Politics

When It Comes to the Penny, Washington Makes No Sense

It costs more to make pennies than they're worth, so why bother?

If you ran a business that sells a product for less than it costs to make, you’d soon be broke.

So why is the U.S. government still in the business of making pennies? Each one of those tiny tributes to Abraham Lincoln costs 1.62 cents to manufacture. In other words, if you had the proper equipment to melt pennies, the raw materials would bring a 62% return on your investment, minus costs -- and ignoring the pesky little fact that melting legal tender is illegal.

The nickel is in the same boat. According to the U.S. Mint, it cost Uncle Sam 5.79¢ to make each 5¢ piece in 2009. Dimes, quarters and dollars are much better bargains, costing much less to produce than their face value.

The cost fluctuates from year to year, based on the price of the metals used in each coin. The costs of producing pennies (2.5% copper, 97.5% zinc) and nickels (75% copper, 25% nickel) have exceeded face value since 2006. The worst year so far was 2007, when a penny cost 1.67¢ to produce and a nickel cost nearly a dime -- a whopping 9.5¢.

So with all the talk about the deficit and efforts to cut government costs, wouldn’t it seem logical to phase out the coins at the low end of the face-value spectrum? Or at least change their composition to more affordable metallic mixtures? Logical to you and me, perhaps, but not to most members of Congress. Occasional efforts to do away with the penny are about as popular as suggestions that lawmakers take a pay cut.

In July, the director of the Mint added his two cents to the coin cost debate, urging lawmakers to designate the task of deciding the metal mixes in coins to the Treasury secretary. Congress, defying the woe-is-us forecasts of election year gridlock, moved quickly to send a message to the Mint’s main man -- not so fast, Buster.

The Coin Modernization, Oversight and Continuity Act was introduced Sept. 22 by Rep. Melvin Watt, D-N.C., and was approved by the House just one week later. The Senate added its approval at the end of November, and President Obama signed the bill Dec. 14.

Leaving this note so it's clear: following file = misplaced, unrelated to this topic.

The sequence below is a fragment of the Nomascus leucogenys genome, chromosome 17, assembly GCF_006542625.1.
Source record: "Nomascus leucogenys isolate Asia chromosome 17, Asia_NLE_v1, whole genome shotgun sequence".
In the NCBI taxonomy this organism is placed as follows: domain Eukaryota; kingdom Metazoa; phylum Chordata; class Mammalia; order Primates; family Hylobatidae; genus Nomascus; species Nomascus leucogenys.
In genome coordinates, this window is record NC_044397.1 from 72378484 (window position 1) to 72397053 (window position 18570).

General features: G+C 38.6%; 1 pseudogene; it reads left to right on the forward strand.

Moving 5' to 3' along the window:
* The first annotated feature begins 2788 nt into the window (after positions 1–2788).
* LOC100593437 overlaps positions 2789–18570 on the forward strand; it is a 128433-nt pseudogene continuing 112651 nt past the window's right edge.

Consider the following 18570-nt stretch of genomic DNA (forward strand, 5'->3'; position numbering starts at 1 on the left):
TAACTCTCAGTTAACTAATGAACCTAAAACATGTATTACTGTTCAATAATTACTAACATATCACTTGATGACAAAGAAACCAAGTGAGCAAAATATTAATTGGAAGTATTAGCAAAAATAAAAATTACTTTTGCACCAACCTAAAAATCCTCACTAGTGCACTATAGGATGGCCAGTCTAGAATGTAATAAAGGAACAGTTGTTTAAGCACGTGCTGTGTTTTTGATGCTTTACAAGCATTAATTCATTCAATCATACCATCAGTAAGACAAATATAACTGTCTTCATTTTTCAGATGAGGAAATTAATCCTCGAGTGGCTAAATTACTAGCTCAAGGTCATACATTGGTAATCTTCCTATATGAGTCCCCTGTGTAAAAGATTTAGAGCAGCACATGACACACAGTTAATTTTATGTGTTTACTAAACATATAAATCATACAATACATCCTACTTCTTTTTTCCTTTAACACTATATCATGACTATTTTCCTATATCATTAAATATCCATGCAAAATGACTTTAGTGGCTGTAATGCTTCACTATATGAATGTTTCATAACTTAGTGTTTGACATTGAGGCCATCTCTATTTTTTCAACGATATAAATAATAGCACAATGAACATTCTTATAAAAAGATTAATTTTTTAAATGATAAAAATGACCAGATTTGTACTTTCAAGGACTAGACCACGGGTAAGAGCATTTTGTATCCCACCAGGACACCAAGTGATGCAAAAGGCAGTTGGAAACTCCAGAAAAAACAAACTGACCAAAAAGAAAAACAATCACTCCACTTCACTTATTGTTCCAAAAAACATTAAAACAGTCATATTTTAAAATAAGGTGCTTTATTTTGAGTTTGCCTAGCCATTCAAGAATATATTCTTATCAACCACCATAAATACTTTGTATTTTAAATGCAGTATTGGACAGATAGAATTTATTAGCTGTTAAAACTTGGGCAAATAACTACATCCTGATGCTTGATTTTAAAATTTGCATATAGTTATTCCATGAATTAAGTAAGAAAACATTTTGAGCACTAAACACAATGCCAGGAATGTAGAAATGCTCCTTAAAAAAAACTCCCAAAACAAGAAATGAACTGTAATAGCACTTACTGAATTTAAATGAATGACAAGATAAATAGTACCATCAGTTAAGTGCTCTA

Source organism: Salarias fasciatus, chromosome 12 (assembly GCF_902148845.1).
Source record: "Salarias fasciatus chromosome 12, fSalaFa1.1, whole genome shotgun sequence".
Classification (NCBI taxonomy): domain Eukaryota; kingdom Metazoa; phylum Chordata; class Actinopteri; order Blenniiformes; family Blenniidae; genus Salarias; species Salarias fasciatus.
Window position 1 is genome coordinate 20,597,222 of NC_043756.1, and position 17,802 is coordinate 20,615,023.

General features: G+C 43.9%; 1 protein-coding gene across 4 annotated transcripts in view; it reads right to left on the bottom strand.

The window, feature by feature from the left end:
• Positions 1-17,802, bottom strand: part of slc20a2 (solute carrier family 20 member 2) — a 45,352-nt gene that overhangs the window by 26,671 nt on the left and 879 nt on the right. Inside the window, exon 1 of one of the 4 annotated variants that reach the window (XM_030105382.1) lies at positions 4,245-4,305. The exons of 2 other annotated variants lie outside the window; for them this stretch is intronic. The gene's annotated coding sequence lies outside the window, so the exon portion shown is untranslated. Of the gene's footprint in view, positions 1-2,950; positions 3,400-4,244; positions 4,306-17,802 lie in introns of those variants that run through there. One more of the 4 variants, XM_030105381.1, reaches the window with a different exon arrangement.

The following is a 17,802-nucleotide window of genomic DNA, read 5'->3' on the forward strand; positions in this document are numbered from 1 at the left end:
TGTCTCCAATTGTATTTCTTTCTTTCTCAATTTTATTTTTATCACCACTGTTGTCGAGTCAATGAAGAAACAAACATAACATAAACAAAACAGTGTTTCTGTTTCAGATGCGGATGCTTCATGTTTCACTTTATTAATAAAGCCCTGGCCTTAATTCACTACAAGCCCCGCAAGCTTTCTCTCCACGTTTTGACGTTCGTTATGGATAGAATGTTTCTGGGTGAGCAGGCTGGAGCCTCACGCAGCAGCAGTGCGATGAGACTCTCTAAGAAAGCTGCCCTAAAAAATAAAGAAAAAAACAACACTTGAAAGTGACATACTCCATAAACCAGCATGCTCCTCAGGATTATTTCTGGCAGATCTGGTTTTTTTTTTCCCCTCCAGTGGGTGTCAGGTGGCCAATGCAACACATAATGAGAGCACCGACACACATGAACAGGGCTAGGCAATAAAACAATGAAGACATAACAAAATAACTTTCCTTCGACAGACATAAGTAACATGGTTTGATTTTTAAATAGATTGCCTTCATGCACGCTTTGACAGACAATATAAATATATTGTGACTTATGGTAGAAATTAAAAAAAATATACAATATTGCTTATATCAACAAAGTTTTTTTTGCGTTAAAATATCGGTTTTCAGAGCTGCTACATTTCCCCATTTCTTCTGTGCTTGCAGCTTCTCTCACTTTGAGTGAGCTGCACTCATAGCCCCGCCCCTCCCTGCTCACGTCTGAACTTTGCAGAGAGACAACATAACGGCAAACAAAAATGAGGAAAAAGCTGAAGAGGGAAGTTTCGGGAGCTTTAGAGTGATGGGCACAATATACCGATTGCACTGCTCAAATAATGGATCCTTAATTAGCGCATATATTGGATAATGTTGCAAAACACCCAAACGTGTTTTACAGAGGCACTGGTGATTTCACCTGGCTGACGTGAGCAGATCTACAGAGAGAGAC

The law requires biennial reports to Congress by the Treasury secretary about the cost of producing and circulating coins. It also allows the Treasury boss to recommend changes in metal content or in the amount of coins produced. But the measure makes clear that only Congress can make such fateful decisions.

Anyone old enough to qualify for AARP membership remembers when a penny could actually buy something. Indeed, the best value of my childhood was two Red Hot Dollars -- a gummy candy -- for a penny. But that was many years and lots of dental procedures ago. (My nickel packs of baseball cards, which contained countless Mickey Mantles, would have been an even better value. Those cards of the New York Yankees slugger would be worth thousands today if Mom hadn’t tossed them when I “grew up,” but that’s another story.)

Speaking of long ago, when was the last time you saw a vending machine that accepted pennies? If there’s one out there somewhere, it should be packed up and shipped to the Smithsonian National Museum of American History.

Do people even pick up a stray penny anymore? Why bother if you’re just going to toss it aside when you get home?

In a recent report, we forecast the declining use of cash over the next decade. Congress can get out in front of this parade by abolishing the penny. It has outlived its usefulness as anything other than a collector’s item or something to help fill empty jars.

Sure, losing those Abes -- doesn’t have quite the same ring as Benjamins, does it? -- would take some getting used to. It would cost you a bit more to make a wish at a fountain, but what doesn’t cost more these days?

We’d have to inflate some common sayings, too, but that shouldn’t be too difficult.

A nickel for your thoughts?

Most Popular

Who Should Return Their Third Stimulus Check to the IRS?
Coronavirus and Your Money

Who Should Return Their Third Stimulus Check to the IRS?

Some people who receive a third stimulus check are required to send it back to the IRS. Others can return it voluntarily.
April 12, 2021
11 Good Reasons to Cancel Amazon Prime
Budgeting

11 Good Reasons to Cancel Amazon Prime

You probably aren't using most of the perks tucked into that $119 annual fee -- which you don't need to pay to get the free Amazon shipping you crave.
April 13, 2021
Where's My Stimulus Check? Use the IRS's "Get My Payment" Tool to Get an Answer
Coronavirus and Your Money

Where's My Stimulus Check? Use the IRS's "Get My Payment" Tool to Get an Answer

The IRS has an online tool that lets you track the status of your third stimulus check.
April 4, 2021

Recommended

37 Ways to Earn Extra Cash in 2021
business

37 Ways to Earn Extra Cash in 2021

We flag a wide variety of cool side hustles to earn bonus bucks to cover expenses expected and unexpected as we begin to emerge from the pandemic lock…
April 8, 2021
PPP Loan Basics for Small Business Owners
Coronavirus and Your Money

PPP Loan Basics for Small Business Owners

Although uncertainty and confusion have surrounded the Paycheck Protection Program since its launch, that shouldn't stop small business owners from pa…
March 30, 2021
Add a VPN to Surf the Internet Safely
Technology

Add a VPN to Surf the Internet Safely

To help you fight identity theft, consider adding a VPN.
March 20, 2021
Claim These "Above-the-Line" Deductions on Your Tax Return (Even If You Don't Itemize)
Tax Breaks

Claim These "Above-the-Line" Deductions on Your Tax Return (Even If You Don't Itemize)

If, like most people, you claim the standard deduction instead of itemized deductions on your return, there are still many other tax deductions availa…
March 5, 2021